Chemistry - Life Sciences - 09.02.2023
Chemists create nanomachines by breaking them apart
Chemists create nanomachines by breaking them apart
Some "broken" nanomachines better sense their environment while others gain the ability to control their activity over time, researchers at Université de Montréal find. CONTENU - "Every act of creation," Picasso famously noted, "is first an act of destruction." Taking this concept literally, researchers in Canada have now discovered that "breaking" molecular nanomachines basic to life can create new ones that work even better.

Life Sciences - Health - 07.02.2023
New research tool tackles deadly mosquito-borne diseases  
New research tool tackles deadly mosquito-borne diseases  
For most people living in Canada, mosquitoes are nothing more than a summertime nuisance, intruding on nights at the cottage and evenings around the campfire. But for millions of people around the world, particularly in the Global South, they are a serious and potentially fatal threat.

Life Sciences - 03.02.2023
A new understanding of reptile colouration
A new understanding of reptile colouration
Snakes and mice don't look alike. But much of what we know about skin colouration and patterning in vertebrates generally, including in snakes, is based on lab mice. However, there are limits to what mice can tell us about other vertebrates because they don't share all of the same types of colour-producing cells, known as chromatophores.

Life Sciences - Health - 02.02.2023
Researchers explore gene therapy model using zinc finger proteins
Researchers explore gene therapy model using zinc finger proteins
Researchers at the University of Toronto and New York University have developed a novel technology that can engineer proteins to target any stretch of DNA in the human genome, opening a door to gene therapies for a broader range of health conditions.

Health - Life Sciences - 01.02.2023
New EEG procedure accurately measures distress caused by tinnitus
New EEG procedure accurately measures distress caused by tinnitus
Researchers discover new way to understand and diagnose patients experiencing ringing in the ears. While it's especially common in older adults, tinnitus - a potentially devastating ringing in the ears - can affect people of all ages. Most often described as consistent buzzing, hissing or humming, tinnitus is usually caused by an underlying condition, like age-related hearing loss, an ear injury or heart disease and affects approximately one in five people in North America.

Health - Life Sciences - 31.01.2023
Colorectal cancer surgery: gut microbiota helps healing
In a promising study, Canadian researchers have shown for the first time in mice that modifying intestinal flora before surgery could reduce postoperative complications in colorectal cancer patients. CONTENU - Published in the journal Gut, the study by scientists at the CHUM Research Centre (CRCHUM) in Montreal identified two bacterial strains that directly affect whether or not anastomotic leakage, more commonly known as intestinal leakage, occurs.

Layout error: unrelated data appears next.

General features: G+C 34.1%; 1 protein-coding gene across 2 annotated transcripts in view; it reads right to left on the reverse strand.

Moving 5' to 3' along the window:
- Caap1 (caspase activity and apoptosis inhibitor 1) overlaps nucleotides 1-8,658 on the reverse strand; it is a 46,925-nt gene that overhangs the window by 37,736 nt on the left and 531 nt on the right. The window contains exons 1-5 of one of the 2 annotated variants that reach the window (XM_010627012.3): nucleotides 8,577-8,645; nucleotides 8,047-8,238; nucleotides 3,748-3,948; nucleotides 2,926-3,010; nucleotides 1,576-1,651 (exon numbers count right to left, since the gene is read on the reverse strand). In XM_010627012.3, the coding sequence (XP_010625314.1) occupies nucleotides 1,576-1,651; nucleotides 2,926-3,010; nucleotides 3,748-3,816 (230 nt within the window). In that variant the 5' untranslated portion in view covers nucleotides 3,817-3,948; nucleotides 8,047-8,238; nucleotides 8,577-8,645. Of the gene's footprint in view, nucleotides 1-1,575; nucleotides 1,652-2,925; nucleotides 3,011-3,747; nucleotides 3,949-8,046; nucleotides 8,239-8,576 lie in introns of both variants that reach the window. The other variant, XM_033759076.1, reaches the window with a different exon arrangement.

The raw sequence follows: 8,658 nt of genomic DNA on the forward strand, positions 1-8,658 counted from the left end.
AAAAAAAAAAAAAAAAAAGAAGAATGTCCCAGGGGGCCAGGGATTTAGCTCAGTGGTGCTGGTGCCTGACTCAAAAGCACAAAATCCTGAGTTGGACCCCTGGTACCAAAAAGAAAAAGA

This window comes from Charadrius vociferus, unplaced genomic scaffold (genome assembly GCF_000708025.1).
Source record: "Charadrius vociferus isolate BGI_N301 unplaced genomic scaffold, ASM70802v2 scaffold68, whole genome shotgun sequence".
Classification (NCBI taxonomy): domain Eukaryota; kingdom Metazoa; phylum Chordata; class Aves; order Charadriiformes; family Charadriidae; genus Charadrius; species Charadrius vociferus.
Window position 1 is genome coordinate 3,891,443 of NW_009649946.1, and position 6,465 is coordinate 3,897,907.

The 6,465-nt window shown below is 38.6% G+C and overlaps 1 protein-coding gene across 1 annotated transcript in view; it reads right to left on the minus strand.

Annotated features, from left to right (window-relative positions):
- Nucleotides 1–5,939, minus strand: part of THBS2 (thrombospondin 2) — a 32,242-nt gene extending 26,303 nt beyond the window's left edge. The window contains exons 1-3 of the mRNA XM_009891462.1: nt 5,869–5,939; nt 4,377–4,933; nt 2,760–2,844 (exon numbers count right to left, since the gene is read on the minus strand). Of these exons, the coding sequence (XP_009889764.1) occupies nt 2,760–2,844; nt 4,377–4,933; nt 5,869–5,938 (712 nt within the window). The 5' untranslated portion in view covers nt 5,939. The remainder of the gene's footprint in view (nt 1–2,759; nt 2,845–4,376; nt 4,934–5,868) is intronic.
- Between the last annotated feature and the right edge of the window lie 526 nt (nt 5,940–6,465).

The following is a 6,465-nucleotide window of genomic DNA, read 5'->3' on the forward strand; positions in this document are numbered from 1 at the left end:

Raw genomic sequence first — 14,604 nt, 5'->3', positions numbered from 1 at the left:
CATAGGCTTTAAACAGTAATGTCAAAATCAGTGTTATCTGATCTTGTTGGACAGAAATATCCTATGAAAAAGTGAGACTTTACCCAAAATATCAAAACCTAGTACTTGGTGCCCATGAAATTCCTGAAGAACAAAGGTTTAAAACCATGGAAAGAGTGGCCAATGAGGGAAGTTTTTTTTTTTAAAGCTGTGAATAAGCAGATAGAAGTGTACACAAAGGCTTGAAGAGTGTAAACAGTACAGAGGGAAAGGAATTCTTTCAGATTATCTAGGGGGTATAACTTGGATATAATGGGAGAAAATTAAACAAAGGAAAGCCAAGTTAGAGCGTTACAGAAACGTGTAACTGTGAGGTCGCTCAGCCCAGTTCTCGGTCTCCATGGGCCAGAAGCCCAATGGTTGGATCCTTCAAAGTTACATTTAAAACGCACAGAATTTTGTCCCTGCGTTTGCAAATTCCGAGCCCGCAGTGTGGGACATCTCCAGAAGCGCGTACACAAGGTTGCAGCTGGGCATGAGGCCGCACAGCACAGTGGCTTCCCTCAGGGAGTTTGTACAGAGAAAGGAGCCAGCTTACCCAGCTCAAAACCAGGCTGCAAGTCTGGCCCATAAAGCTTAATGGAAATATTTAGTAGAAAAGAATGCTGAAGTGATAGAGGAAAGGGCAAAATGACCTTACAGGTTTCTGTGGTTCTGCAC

Health - Life Sciences - 31.01.2023
Obesity-related neurodegeneration mimics Alzheimer's disease
Obesity-related neurodegeneration mimics Alzheimer’s disease
Thinning in the right temporo-parietal cortex and left prefrontal cortex were similar in both groups A new study led by scientists at The Neuro (Montreal Neurological Institute-Hospital) of McGill University finds a correlation between neurodegeneration in obese people and Alzheimer's disease (AD) patients.

Life Sciences - 27.01.2023
Moths are the new tool to protect Canada’s wetlands
Waterloo biologists are leading the North American pilot program examining insect-based biocontrol of Phragmites. By Katharine Tuerke Faculty of Science University of Waterloo biologists, in partnership with Agriculture and Agri-Food Canada and the University of Toronto, are leading a North American pilot program that uses moths as a management tool to control an invasive plant threatening Canadian wetlands.

Life Sciences - Environment - 25.01.2023
What crocodile DNA reveals about the Ice Age
What crocodile DNA reveals about the Ice Age
Environmental drivers such as sea level affect genetic evolution and point to where conservation efforts may be focused What drives crocodile evolution? Is climate a major factor or changes in sea levels? Determined to find answers to these questions, researchers from McGill University discovered that while changing temperatures and rainfall had little impact on the crocodiles- gene flow over the past three million years, changes to sea levels during the Ice Age had a different effect.

Health - Life Sciences - 19.01.2023
Better understanding cancer and heart disease
A Canadian-led team of researchers finally identifies the molecular mechanism by which a key protein regulates LDL cholesterol. CONTENU Nabil G. Seidah Credit: IRCM In a crucial step towards understanding the mechanisms involved in cardiovascular disease and certain cancers, a Canadian led research team has succeeded in a world first: they've found the molecular mechanism by which the protein PCSK9 degrades the receptor of low density lipoproteins, the richest cholesterol particles in the bloodstream.